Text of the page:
It’s the Just Well Mixed 2006 Election Prediction Contest!
Two years ago in this space, we had the first ever Just Well Mixed Election Prediction Contest, and a good time was had by all. So, now that we’re down to only a few days before this year’s election, it’s time for the 2006 Midterms Edition!
How to Play
Here’s the rules. To enter, leave a comment on this post containing your predictions for which candidate will win each of the following five Senate races:
- Missouri: Claire McCaskill (D) vs. Jim Talent (R, incumbent)
- Montana: Jon Tester (D) vs. Conrad Burns (R, incumbent)
- Tennessee: Harold Ford, Jr. (D) vs. Bob Corker (R) (open seat, no incumbent)
- New Jersey: Bob Menendez (D, incumbent) vs. Tom Kean, Jr. (R)
- Virginia: Jim Webb (D) vs. George Allen (R, incumbent)
The winner will be the entrant who makes the highest number of correct predictions.
In the off chance that multiple entrants get 5 out of 5, we need a tiebreaker question. That tie-breaker question is: how many seats will the Democrats hold in the House of Representatives after the election? In the case of a tie, the winner will be the entrant who comes closest to the actual number, without going over.
Political computer game moguls 80soft have just released the 2008 edition of their outstanding game President Forever. This new version (President Forever + Primaries) lets you play not just the general election, but also battle through the whole primary season.
Whoever wins the contest will receive a copy of President Forever + Primaries, on me. And to sweeten the pot, if you get all five right and guess the exact number of seats in the House the Democrats are left with, I’ll throw in a copy of 80soft’s game of Canadian politics (Prime Minister Forever, Canada 2006) to boot. Not bad, eh? I own both and I can attest that they will give you many hours of amusement.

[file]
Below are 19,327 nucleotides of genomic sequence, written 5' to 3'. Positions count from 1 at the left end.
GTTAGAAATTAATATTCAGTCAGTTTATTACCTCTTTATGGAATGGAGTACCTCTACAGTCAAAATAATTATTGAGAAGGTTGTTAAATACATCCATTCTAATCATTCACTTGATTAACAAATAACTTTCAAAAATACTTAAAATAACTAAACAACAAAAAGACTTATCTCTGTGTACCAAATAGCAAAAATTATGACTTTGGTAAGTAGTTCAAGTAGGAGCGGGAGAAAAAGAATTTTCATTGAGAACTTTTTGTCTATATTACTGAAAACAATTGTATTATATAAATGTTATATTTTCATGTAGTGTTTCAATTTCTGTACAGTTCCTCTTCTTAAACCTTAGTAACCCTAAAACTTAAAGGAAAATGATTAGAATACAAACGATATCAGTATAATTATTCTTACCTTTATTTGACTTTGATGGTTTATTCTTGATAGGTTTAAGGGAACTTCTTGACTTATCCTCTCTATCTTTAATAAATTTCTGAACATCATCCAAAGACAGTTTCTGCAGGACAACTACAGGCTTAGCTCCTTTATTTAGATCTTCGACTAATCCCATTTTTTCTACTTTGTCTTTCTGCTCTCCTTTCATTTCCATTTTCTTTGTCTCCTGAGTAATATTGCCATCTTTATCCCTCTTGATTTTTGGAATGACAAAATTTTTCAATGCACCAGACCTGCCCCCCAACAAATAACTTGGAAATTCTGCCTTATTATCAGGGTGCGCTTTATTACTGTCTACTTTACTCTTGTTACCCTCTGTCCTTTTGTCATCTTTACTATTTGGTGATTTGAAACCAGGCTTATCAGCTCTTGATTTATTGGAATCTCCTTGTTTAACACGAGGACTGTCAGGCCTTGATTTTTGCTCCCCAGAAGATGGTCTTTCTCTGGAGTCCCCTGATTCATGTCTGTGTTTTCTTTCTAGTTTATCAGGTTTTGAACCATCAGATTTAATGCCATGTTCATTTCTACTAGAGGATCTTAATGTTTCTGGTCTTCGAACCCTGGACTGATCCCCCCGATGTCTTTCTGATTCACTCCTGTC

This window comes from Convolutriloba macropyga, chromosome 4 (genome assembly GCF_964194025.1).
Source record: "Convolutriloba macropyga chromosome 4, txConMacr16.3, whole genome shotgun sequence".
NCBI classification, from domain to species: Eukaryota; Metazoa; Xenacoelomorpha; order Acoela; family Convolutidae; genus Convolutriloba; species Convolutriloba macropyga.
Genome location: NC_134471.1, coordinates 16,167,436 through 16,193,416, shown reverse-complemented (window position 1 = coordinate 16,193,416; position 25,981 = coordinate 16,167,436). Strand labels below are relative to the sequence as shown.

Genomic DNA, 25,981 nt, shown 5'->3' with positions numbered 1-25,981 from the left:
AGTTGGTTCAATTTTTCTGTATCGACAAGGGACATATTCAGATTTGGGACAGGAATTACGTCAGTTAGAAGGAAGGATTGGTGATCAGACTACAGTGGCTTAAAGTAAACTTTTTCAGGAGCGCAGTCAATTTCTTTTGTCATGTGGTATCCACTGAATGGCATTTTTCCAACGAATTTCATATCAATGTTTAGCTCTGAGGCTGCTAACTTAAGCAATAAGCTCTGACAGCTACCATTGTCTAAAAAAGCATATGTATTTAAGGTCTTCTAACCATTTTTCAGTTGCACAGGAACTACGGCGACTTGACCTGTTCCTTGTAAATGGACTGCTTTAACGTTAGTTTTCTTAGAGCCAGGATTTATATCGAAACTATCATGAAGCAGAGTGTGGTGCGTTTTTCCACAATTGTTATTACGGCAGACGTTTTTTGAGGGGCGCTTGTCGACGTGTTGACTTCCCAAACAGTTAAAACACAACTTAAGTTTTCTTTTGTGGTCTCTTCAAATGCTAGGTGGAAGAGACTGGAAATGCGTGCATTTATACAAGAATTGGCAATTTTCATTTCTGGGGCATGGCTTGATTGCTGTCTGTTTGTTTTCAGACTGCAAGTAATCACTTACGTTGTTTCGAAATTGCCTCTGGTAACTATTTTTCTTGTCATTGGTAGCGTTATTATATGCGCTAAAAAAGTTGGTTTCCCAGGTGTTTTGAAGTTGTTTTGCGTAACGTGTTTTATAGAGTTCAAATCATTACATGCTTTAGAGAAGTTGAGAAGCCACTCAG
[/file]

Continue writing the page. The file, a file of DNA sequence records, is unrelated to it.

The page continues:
About the Races
The five Senate races in question are all considered "too close to call" as of this writing (9:45PM, October 31). Most are "statistical dead heats", meaning that the candidates’ poll results are so close that they are within the margin of error for the polls.
For the tiebreaker — there are 435 members of the House of Representatives. Currently, 203 of those are Democrats (well, 202 are Democrats and one is independent socialist Bernie Sanders, who is a Democrat for all intents and purposes). Experts are predicting the Democrats will pick up enough House seats to give them the majority for the first time in twelve years, but nobody’s sure exactly how big those gains will be; predictions range from as few as 15 seats to as many as 40+.
Tools and Resources
Here’s some useful sites you can use to develop your predictions:
- The Electoral Vote Predictor has just about every poll that’s been run for every race in the country for 2006. An invaluable resource.
- Talking Points Memo’s Election Central is another great source for poll information and status reports on campaigns.
- The Washington Post’s Midterm Madness is an interactive Flash application you can use to test out your theories, and see predictions from the Post’s political blogger, Chris Cillizza.
- Majority Watch does their own polling in 60 key districts across the country; you can explore the results in their interactive app.
- And if you want a Republican slant on poll results, Crosstabs.org is a good place to start.
Rules and Conditions
A few rules, to keep things civilized:
- Entries will be accepted from the moment this post goes live until 12 midnight on Friday, November 3. Entries submitted on Saturday the 4th or later are not eligible.
- If you submit an entry and then change your mind and wish to re-submit it, you can: just leave another comment with your revised predictions. The comment by you with the most recent timestamp will be considered your current entry.
- If you can’t use or don’t want the software as the prize, I will send you the cash value of the prize ($19.95 or $34.90, depending on how big you win) instead via PayPal; or, if you prefer, I will donate the cash value to the charity of your choice.
That’s it. So what are you waiting for, Intrepid Readers? Get to predicting!
UPDATE (Nov. 9): We have a winner!